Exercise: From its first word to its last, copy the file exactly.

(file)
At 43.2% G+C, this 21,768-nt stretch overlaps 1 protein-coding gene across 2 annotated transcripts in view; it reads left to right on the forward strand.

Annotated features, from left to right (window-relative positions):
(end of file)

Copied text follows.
At 43.2% G+C, this 21,768-nt stretch overlaps 1 protein-coding gene across 2 annotated transcripts in view; it reads left to right on the forward strand.

Annotated features, from left to right (window-relative positions):